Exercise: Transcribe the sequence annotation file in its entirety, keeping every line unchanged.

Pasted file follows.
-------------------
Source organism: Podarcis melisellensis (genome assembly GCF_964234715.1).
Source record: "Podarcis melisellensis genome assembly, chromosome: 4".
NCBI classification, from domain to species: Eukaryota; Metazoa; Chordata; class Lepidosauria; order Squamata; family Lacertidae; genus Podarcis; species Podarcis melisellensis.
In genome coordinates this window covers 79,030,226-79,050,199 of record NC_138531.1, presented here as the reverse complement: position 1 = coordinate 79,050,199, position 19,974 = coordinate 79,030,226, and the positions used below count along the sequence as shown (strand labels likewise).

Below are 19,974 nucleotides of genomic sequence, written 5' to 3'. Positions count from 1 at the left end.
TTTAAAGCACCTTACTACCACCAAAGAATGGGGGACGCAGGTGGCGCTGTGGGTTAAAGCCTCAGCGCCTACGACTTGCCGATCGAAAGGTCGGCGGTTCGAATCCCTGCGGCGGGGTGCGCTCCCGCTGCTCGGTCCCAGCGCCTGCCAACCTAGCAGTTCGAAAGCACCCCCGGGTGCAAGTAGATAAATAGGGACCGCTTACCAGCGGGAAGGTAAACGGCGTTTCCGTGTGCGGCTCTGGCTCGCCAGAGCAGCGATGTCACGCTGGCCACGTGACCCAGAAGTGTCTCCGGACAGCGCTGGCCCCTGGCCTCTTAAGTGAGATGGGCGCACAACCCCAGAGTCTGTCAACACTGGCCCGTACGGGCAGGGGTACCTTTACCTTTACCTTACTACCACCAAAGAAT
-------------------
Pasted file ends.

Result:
Source organism: Podarcis melisellensis (genome assembly GCF_964234715.1).
Source record: "Podarcis melisellensis genome assembly, chromosome: 4".
NCBI classification, from domain to species: Eukaryota; Metazoa; Chordata; class Lepidosauria; order Squamata; family Lacertidae; genus Podarcis; species Podarcis melisellensis.
In genome coordinates this window covers 79,030,226-79,050,199 of record NC_138531.1, presented here as the reverse complement: position 1 = coordinate 79,050,199, position 19,974 = coordinate 79,030,226, and the positions used below count along the sequence as shown (strand labels likewise).

Below are 19,974 nucleotides of genomic sequence, written 5' to 3'. Positions count from 1 at the left end.
TTTAAAGCACCTTACTACCACCAAAGAATGGGGGACGCAGGTGGCGCTGTGGGTTAAAGCCTCAGCGCCTACGACTTGCCGATCGAAAGGTCGGCGGTTCGAATCCCTGCGGCGGGGTGCGCTCCCGCTGCTCGGTCCCAGCGCCTGCCAACCTAGCAGTTCGAAAGCACCCCCGGGTGCAAGTAGATAAATAGGGACCGCTTACCAGCGGGAAGGTAAACGGCGTTTCCGTGTGCGGCTCTGGCTCGCCAGAGCAGCGATGTCACGCTGGCCACGTGACCCAGAAGTGTCTCCGGACAGCGCTGGCCCCTGGCCTCTTAAGTGAGATGGGCGCACAACCCCAGAGTCTGTCAACACTGGCCCGTACGGGCAGGGGTACCTTTACCTTTACCTTACTACCACCAAAGAAT